Clickteam has now made it so you can switch to event sheet mode in fusion 3 - similar to construct's. Also added sub events and functions that can take parameters

    http://www.clickteam.com/wp-content/upl ... ntList.gif

    http://www.clickteam.com/wp-content/upl ... Toggle.gif

    http://www.clickteam.com/wp-content/upl ... 52x264.png

    They have remade the entire fusion engine from scratch to modernize it

    They have also added some tricks to code reusal that remind me of how godot handles scene inheritance

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  • > Grandfather? For me it is Klik&Play, I used it so much back in mid 90s something. It is same company as the Fusion now and you can see similarity still.

    >

    > And as for drag&drop game maker, it is too limiting in my humble opinion and would just make cookie cutter games. Again, in my opinion. Of course if you are going to make pretty graphics and have basic game idea that is same as existing then it will work.

    >

    > But if you have novel idea (of new game style/engine) it will be very limiting quickly.

    >

    What do you think you do with C2 but use built in effects and behaviors that they designed in?

    You just set the effect and behaviors and the engine does the rest. You don't create new effects or behaviors in C2 just use them through the settings.

    That is just a natural progression to where game design is headed.

    Actually there are some people that won't use any ready-made behaviour at all for the game engine (movements, logic).

    What I like with construct2's event sheets is that you can make quite advanced coding there. (I just wish that there's alternative output other than HTML5, native exporters etc etc but this is futile wish)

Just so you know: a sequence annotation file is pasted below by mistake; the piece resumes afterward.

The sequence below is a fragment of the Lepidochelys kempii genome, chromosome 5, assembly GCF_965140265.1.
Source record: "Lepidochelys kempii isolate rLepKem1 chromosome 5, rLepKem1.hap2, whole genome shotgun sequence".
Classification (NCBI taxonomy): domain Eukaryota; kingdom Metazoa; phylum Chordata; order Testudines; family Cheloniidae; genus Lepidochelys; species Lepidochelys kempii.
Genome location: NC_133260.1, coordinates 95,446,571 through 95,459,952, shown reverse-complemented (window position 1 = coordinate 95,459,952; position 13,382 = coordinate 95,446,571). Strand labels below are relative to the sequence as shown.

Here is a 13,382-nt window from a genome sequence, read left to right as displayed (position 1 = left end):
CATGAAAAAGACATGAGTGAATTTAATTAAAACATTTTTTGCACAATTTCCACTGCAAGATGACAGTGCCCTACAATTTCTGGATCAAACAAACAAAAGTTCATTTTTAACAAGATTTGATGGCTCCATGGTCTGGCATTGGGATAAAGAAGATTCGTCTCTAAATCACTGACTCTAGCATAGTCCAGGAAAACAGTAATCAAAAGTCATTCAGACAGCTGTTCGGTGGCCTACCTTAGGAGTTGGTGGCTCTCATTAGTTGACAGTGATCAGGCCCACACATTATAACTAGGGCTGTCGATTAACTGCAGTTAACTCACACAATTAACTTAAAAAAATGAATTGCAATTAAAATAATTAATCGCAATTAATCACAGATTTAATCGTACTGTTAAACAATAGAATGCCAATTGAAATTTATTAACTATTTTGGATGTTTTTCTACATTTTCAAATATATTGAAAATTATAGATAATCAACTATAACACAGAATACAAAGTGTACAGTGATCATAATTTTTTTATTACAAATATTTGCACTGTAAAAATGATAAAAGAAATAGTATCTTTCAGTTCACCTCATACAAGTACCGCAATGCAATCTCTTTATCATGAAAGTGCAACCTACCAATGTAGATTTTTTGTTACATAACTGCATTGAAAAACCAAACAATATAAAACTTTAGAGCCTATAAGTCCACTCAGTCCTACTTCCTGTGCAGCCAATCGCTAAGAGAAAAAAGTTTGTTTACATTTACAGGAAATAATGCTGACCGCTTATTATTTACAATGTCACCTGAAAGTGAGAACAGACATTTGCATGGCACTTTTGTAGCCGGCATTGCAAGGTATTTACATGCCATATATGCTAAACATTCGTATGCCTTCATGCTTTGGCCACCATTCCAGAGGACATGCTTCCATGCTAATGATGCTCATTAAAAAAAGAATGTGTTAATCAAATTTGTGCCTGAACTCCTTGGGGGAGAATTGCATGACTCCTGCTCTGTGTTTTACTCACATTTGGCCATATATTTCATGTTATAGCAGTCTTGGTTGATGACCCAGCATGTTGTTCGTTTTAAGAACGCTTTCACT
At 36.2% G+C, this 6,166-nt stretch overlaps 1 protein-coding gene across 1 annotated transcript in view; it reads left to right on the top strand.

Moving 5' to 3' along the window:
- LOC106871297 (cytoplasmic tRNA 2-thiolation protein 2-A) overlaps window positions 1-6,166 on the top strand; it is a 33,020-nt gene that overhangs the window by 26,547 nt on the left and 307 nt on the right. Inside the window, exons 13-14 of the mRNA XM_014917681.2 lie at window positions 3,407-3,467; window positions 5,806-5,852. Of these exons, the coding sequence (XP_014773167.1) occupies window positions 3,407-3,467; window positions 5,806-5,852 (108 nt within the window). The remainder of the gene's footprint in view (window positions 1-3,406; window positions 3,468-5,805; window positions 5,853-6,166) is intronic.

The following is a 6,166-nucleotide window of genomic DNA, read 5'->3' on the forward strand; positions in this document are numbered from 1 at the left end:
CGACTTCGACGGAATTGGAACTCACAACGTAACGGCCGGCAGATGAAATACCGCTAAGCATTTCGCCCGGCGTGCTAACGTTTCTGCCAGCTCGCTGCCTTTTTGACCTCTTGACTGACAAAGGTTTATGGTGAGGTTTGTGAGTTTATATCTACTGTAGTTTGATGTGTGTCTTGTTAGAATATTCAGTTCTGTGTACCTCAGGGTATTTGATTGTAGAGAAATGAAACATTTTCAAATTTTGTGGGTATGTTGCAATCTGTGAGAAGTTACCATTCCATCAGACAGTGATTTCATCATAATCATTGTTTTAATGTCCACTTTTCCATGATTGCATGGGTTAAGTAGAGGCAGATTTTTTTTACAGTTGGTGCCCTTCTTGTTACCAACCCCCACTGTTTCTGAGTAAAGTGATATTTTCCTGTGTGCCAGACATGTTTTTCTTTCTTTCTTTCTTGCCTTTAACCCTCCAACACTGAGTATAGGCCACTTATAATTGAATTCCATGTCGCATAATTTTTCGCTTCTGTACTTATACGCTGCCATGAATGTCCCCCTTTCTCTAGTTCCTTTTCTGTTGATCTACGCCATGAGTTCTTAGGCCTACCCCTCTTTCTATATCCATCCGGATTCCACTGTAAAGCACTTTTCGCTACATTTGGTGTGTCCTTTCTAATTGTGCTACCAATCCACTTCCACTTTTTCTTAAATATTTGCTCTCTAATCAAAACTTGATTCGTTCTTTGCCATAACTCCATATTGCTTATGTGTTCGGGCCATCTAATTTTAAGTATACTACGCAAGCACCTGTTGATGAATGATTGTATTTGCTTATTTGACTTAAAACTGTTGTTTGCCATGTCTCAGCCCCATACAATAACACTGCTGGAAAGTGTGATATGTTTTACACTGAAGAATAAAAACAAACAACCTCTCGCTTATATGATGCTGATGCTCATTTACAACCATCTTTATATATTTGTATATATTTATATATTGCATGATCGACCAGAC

• > I foresee the future to be drag and drop 2D and 3D game creation.

    >

    > You will choose from a plethora of of 2D or 3D characters and objects with pre-programmed but modifiable behaviors and effects and you will choose your layout, effects and scenery and type of game and just drop them in place and the engine does the rest.

    >

    > No event scripting and just modify object settings for how you want them to behave.

    > ...

    > ...

    > That would open up game design to many more artists that have no interest in programming or writing events.

    >

    Next thing you know is we'll have a game engine app that only requires you to push a button to make an awesome game and it'll do it. No other effort needed.

    If you are as old as I am and designed games using programming languages like BASIC then today's engines are an example of your button to create a great game scenario.

    The engines took all the hard work out of creating coding routines and hides them in the background so people can concentrate on the artistic factors without even understanding the codes that make the game work.